Charlotte Christensen successfully defended her PhD
On September 25th, Charlotte Christensen successfully defended her PhD thesis “Balancing stability and plasticity - perturbations of extracellular matrix and inhibitory activity in the mature grid cell network.”
Before the defence, Charlotte Christensen presented her trial lecture "The role of inhibition in neurodevelopmental disorders."
The PhD defence and trial lecture were fully digital.
Our brain is constantly challenged to learn new skills and form new memories, while at the same time having to retain stable memories of previous experiences.
In this thesis, I have investigated the role of peri-neuronal nets (PNNs) for an area of the brain that is essential for navigation and spatial memory, the medial entorhinal cortex (MEC). Grid cells in MEC are active in highly specific triangular firing patterns, resembling coordinates on a map.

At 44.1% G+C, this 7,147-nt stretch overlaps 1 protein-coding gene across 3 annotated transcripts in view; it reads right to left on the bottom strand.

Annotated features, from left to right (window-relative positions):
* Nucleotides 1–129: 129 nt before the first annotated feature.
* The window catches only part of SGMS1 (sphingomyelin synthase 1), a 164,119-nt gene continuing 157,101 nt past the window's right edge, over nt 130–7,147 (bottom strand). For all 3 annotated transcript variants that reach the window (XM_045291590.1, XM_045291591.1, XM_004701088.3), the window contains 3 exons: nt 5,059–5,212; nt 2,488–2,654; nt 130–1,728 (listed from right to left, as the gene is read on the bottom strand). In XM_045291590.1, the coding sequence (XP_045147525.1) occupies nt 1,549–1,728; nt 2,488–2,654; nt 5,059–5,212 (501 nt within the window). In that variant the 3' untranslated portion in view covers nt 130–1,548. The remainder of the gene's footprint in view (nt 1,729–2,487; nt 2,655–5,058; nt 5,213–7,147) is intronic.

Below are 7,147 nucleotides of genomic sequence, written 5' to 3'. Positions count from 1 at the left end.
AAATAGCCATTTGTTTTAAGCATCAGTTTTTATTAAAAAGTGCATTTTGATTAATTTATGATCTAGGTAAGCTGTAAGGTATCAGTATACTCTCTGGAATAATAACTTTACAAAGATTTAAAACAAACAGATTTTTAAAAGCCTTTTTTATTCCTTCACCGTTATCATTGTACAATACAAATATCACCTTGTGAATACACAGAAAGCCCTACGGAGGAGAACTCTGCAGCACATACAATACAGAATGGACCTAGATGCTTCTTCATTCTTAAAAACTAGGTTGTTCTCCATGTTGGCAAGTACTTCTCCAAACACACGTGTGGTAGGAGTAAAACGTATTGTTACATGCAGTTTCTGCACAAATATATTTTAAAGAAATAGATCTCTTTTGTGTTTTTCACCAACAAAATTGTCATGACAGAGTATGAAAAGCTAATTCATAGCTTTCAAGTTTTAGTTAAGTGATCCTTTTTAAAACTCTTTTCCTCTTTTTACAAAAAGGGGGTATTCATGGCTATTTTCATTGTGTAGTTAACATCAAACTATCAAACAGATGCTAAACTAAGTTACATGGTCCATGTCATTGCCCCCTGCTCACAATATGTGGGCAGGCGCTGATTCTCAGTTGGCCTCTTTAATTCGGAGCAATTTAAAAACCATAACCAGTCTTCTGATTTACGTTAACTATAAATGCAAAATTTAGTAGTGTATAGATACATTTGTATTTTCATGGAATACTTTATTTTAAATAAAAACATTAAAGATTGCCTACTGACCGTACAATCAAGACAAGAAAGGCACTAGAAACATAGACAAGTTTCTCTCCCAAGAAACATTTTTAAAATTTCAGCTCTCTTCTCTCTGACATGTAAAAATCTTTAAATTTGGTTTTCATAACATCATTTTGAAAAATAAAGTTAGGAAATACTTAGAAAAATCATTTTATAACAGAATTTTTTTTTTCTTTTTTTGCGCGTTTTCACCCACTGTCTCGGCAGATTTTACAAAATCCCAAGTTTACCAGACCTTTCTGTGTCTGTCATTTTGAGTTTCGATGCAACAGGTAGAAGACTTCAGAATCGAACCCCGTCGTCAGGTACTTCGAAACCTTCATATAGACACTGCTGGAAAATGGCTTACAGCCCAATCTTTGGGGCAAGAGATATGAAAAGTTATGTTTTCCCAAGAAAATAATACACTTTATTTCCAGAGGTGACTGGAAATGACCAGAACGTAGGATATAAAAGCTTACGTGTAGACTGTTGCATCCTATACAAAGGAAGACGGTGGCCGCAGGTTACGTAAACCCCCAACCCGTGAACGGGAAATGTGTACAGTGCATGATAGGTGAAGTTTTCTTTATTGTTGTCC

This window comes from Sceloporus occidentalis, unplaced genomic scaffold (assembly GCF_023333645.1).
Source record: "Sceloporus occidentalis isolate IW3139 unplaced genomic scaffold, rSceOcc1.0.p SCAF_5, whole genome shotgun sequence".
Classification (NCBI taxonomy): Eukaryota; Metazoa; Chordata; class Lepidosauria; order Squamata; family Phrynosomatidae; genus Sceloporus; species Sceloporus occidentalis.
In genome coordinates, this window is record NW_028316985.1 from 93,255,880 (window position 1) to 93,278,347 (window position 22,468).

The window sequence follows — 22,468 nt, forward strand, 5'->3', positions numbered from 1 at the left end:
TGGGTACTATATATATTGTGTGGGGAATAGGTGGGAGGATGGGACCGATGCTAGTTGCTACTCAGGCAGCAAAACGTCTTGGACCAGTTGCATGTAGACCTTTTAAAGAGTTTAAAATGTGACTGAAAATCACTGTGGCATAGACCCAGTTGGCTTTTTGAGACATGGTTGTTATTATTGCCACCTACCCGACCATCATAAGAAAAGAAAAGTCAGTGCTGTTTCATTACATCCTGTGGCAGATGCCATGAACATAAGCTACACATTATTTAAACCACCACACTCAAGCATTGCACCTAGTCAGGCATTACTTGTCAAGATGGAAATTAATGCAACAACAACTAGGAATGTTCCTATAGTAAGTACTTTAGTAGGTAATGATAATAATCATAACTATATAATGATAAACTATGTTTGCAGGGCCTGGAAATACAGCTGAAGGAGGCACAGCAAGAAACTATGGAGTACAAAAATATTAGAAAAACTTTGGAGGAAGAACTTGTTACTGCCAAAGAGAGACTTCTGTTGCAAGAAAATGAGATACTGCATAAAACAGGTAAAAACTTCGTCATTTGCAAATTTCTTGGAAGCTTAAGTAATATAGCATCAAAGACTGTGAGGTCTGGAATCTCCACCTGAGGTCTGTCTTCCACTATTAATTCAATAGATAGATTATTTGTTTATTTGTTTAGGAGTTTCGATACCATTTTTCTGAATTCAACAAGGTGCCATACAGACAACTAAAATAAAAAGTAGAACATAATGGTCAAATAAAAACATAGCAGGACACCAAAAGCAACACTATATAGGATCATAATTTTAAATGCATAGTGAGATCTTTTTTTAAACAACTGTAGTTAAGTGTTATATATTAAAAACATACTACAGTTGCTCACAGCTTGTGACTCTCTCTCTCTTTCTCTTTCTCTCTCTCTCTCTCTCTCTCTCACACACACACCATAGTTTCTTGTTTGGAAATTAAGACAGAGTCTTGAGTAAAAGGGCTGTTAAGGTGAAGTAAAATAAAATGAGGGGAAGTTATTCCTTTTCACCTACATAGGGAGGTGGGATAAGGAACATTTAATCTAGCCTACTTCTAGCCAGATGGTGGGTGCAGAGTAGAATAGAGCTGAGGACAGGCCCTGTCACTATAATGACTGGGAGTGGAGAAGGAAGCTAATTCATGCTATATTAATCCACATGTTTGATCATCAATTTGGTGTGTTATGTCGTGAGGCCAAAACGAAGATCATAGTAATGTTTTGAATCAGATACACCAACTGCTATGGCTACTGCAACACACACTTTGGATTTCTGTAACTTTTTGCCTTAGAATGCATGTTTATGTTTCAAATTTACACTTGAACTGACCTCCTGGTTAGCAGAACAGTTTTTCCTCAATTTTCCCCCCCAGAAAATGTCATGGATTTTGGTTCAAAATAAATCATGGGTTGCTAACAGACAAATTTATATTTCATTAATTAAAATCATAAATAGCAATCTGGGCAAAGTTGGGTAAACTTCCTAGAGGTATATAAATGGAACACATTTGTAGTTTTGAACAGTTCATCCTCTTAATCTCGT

I show that MEC express high levels of PNNs in adult rodents, indicating that there is little plasticity in the MEC network. Furthermore, when recording from grid cells in rats with PNNs removed, I found that PNNs are important for stabilizing the activity pattern of grid cells Lastly, a long-standing hypothesis suggest that grid cell activity is dependent on brainwaves of a particular frequency. By using optogenetics to disrupt the source of thetawaves in MEC while simultaneously recording grid cells, I falsified this hypothesis. This finding challenges several theoretical models used to explain grid cell activity and calls for alternative theories of how this remarkable pattern occurs.